Improving uptake of Fracture Prevention Treatments (iFraP): Development and evaluation of a consultation intervention

What is iFraP?

iFraP is a study to develop and test a computerised decision support tool, training package, and other resources to support communication about osteoporosis medicines, in the clinical consultation.

Who is this study relevant for?

This study is relevant for people with osteoporosis and/or high fracture risk and healthcare professionals who consult with patients, where fracture risk is calculated and prevention treatments are recommended.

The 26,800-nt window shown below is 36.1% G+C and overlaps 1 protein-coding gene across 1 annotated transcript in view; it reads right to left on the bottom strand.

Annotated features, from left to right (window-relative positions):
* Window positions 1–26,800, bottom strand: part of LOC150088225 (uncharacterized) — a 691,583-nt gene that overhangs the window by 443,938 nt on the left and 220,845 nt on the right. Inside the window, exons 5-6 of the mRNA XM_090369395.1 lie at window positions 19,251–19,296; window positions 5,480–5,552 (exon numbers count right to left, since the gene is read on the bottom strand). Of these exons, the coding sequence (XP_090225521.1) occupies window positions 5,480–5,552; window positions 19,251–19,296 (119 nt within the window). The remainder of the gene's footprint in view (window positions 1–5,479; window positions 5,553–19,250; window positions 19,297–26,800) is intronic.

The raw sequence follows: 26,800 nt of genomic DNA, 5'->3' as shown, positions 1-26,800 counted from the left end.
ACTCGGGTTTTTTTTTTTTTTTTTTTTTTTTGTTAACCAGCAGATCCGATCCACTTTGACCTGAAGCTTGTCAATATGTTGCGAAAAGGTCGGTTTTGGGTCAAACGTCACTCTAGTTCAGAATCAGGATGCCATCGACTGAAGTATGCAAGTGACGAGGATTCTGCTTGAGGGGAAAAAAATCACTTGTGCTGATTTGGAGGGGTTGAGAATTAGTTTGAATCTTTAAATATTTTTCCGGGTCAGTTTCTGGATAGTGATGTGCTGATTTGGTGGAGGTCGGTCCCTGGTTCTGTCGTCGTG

Those with an interest in osteoporosis and/or fragility fracture prevention will also be interested in this study.

Why is this study important?

For people with osteoporosis, fragility fractures (occurring from events that would not normally result in a broken bone) can result in significant disability, pain, increased risk of loss of independence and death. Medications are available to maintain bone density and reduce the chance of a fragility fractures for people with osteoporosis. However, many people who experience a fragility fracture do not start the recommended medication to prevent future fractures. Of those who start treatment, fewer than half continue taking treatment for more than one year. If we increase the number of people with osteoporosis that start, and continue taking osteoporosis medications we will lower the number of future fractures, and associated negative outcomes (e.g. significant disability).